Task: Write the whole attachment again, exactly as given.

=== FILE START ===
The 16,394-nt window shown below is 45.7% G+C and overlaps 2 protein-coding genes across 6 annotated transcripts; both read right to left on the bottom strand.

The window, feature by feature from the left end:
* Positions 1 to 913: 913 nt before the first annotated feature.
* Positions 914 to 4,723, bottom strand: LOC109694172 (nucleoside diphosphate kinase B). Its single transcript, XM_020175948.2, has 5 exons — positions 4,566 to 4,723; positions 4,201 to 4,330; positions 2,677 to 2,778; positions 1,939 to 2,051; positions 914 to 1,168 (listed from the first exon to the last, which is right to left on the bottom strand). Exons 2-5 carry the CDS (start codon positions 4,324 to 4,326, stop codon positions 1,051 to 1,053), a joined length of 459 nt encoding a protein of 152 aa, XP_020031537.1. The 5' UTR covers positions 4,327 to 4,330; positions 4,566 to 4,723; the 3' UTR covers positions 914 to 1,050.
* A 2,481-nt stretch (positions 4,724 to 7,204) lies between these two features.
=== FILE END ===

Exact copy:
The 16,394-nt window shown below is 45.7% G+C and overlaps 2 protein-coding genes across 6 annotated transcripts; both read right to left on the bottom strand.

The window, feature by feature from the left end:
* Positions 1 to 913: 913 nt before the first annotated feature.
* Positions 914 to 4,723, bottom strand: LOC109694172 (nucleoside diphosphate kinase B). Its single transcript, XM_020175948.2, has 5 exons — positions 4,566 to 4,723; positions 4,201 to 4,330; positions 2,677 to 2,778; positions 1,939 to 2,051; positions 914 to 1,168 (listed from the first exon to the last, which is right to left on the bottom strand). Exons 2-5 carry the CDS (start codon positions 4,324 to 4,326, stop codon positions 1,051 to 1,053), a joined length of 459 nt encoding a protein of 152 aa, XP_020031537.1. The 5' UTR covers positions 4,327 to 4,330; positions 4,566 to 4,723; the 3' UTR covers positions 914 to 1,050.
* A 2,481-nt stretch (positions 4,724 to 7,204) lies between these two features.